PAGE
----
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What is the SMSF Association?

What is the SMSF Association?

The SMSF Association is the independent professional body that represents the Australian self-managed super fund sector. It endeavours to raise the standards of advice imparted by SMSF professionals. It also works to empower SMSF trustees to make more informed decisions.

The vision of the SMSF Association is to create a sustainable SMSF community that helps Australians take greater control over their own destiny. Built on the belief that a healthy SMSF sector makes a valuable contribution to long term capital and national prosperity, the association works to improve the quality of advisors and the knowledge of trustees. 

Advocacy is another important role that the SMSF Association plays, actively participating in discussions with stakeholders such as the government, the opposition, regulators, and policymakers. 

Membership of the SMSF Association

The association’s membership is open to SMSF professionals, such as financial planners, accountants, tax agents, auditors, lawyers, administrators and actuaries. There are five different categories of membership, each with its own set of benefits for members. The membership categories are - associate, affiliate, specialist, fellow, and retired. 

Members gain access to a variety of CPD resources and opportunities to interact with experts. The technical research and resource library of the SMSF Association enables members to serve clients better and enhance the value of their own advice and services. SMSF news and the latest developments are circulated to members through the association’s newsletter. Membership of the SMSF Association also gives professionals a way to add their voice to discussions with the government and regulators.

What is the SMSF Association’s governance structure?

The SMSF Association is a professional body governed through a constitution, elected board and executive team and follows the AICD Not-For-Profit Governance Principles. A number of committees handle the administration and management of the Association.

SMSF Association advocacy initiatives

The SMSF Association has played a role in many discussions that have influenced policy. A few of these are:

  • When the Productivity Commissions took a position that an SMSF is only cost-effective at balances of $1 million and above, the SMSF Association played an instrumental role in persuading them to bring this amount down to $500,000. This change helped to make SMSFs a viable alternative to more Aussies, regardless of their super balance or stage in life.
  • COVID-19 relief initiatives for the SMSF sector, such as a reduction in minimum pension withdrawals, rental relief, LRBA relief, electronic signatures etc.
  • Advocating ways to make super funds more flexible, such as higher concessional caps and catch-up contributions.
  • Supporting the use of digital rollovers between SMSFs and large super funds.
  • Working to raise the ethical and professional standards for financial advisers and supporting them to complete the approved qualification exams.
  • Working to retain limited resource borrowing arrangements as an investment option for SMSFs.
  • A number of technical fixes and reforms related to valuations, taxation, streamlining, untaxed elements in death benefit rollovers, ECPI changes, raising the work test age, simplifying processes, and protecting the interests of members.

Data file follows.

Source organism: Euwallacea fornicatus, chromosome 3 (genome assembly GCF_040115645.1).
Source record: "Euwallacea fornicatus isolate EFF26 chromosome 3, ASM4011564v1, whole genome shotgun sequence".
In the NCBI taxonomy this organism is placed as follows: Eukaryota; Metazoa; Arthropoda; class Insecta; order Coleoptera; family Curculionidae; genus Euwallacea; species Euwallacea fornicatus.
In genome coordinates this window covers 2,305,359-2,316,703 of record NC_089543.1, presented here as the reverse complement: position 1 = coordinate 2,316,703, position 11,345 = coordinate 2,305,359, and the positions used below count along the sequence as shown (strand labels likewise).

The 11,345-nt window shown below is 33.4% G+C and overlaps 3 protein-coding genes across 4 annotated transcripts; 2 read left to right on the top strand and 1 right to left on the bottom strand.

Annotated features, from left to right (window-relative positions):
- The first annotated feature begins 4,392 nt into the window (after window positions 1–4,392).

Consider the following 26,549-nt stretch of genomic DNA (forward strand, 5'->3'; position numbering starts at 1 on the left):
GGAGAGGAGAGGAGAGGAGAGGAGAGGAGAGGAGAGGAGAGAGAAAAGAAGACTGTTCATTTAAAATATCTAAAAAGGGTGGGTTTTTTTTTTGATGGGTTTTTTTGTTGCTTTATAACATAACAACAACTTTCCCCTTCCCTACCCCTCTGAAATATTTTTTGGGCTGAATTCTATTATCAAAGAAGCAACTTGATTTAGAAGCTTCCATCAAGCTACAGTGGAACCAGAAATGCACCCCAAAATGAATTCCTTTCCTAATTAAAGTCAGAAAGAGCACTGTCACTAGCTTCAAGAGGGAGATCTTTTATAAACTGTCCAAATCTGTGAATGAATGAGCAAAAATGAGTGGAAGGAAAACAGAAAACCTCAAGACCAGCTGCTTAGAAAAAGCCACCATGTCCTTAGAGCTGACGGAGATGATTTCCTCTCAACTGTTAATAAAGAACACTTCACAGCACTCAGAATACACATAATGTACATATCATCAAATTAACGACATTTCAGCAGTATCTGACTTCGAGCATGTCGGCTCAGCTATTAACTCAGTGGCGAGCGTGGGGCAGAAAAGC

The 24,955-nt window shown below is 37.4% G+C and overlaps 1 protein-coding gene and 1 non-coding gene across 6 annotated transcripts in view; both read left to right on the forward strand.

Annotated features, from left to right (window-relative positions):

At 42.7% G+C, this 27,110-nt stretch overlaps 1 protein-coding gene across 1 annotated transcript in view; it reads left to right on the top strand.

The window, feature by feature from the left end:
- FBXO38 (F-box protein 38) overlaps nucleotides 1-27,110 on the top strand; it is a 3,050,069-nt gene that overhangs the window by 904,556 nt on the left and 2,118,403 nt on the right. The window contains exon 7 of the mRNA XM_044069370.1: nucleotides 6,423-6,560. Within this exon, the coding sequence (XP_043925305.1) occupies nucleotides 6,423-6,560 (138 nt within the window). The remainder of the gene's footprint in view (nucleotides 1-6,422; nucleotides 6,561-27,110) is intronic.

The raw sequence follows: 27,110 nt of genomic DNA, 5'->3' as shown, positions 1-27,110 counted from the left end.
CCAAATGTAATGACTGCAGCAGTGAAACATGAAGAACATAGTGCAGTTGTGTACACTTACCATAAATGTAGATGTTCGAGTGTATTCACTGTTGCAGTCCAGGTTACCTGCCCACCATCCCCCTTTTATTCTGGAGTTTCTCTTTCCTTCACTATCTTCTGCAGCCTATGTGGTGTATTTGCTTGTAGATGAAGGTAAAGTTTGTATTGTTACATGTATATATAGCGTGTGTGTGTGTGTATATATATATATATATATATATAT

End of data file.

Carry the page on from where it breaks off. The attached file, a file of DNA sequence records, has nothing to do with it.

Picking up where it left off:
Initiatives for SMSF trustees

The SMSF Association runs a portal called SMSF Connect for people running a self-managed super fund or considering setting one up. This portal provides access to compliance-related information through a variety of learning resources. SMSF trustees can also find investment information on aspects such as diversification, portfolio construction, specific asset classes, markets, industries and trends. SMSF trustees can speak with an expert for detailed guidance.

Questions you may have:

Do I have to pay myself superannuation if I'm self-employed?

No, self-employed workers don’t have to pay themselves superannuation. However, if you do pay yourself superannuation, you will probably be able to claim a tax deduction.

How does the age pension work?

Most Australians who are of retirement age can qualify for the age pension. However, depending on the size of your assets and post-retirement income, you might be entitled to only a reduced pension. In some instances, you might not be entitled to any pension payments.

What happens if my employer falls behind on my superannuation payments?

The Australian Taxation Office will investigate if your employer falls behind on your superannuation payments or doesn’t pay at all. You can report your employer with this online tool.

How much money do you get on the age pension?

Pension payments can be reduced due to the income test and asset test (see ‘What is the age pension’s income test?’ and ‘What is the age pension’s assets test?’).

Here are the maximum fortnightly payments:

Category

Single

Couple each

Couple combined

Couple apart due to ill health

Maximum basic rate

$808.30

$609.30

$1,218.60

$808.30

Maximum pension supplement

$65.90

$49.70

$99.40

$65.90

Energy supplement

$14.10

$10.60

$21.20

$14.10

TOTAL

$888.30

$669.60

$1,339.20

$888.30

What happens to my superannuation when I change jobs?

You can keep your superannuation fund for as long as you like, so nothing happens when you change jobs. Please note that some superannuation funds have special features for people who work with certain employers, so these features may no longer be available if you change jobs.

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This article was reviewed by Personal Finance Editor Mark Bristow before it was published as part of RateCity's Fact Check process.

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